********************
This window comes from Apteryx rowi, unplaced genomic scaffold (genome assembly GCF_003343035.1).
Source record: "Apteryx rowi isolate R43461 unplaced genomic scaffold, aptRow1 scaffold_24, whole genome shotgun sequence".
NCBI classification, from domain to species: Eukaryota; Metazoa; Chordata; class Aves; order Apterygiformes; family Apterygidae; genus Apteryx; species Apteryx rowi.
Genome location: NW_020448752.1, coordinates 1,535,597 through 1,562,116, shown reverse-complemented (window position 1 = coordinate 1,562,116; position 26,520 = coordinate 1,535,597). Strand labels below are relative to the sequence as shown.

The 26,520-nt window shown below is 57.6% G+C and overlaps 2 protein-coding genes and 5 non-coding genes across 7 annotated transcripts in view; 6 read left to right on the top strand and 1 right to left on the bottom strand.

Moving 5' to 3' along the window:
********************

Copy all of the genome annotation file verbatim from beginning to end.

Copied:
This window comes from Apteryx rowi, unplaced genomic scaffold (genome assembly GCF_003343035.1).
Source record: "Apteryx rowi isolate R43461 unplaced genomic scaffold, aptRow1 scaffold_24, whole genome shotgun sequence".
NCBI classification, from domain to species: Eukaryota; Metazoa; Chordata; class Aves; order Apterygiformes; family Apterygidae; genus Apteryx; species Apteryx rowi.
Genome location: NW_020448752.1, coordinates 1,535,597 through 1,562,116, shown reverse-complemented (window position 1 = coordinate 1,562,116; position 26,520 = coordinate 1,535,597). Strand labels below are relative to the sequence as shown.

The 26,520-nt window shown below is 57.6% G+C and overlaps 2 protein-coding genes and 5 non-coding genes across 7 annotated transcripts in view; 6 read left to right on the top strand and 1 right to left on the bottom strand.

Moving 5' to 3' along the window: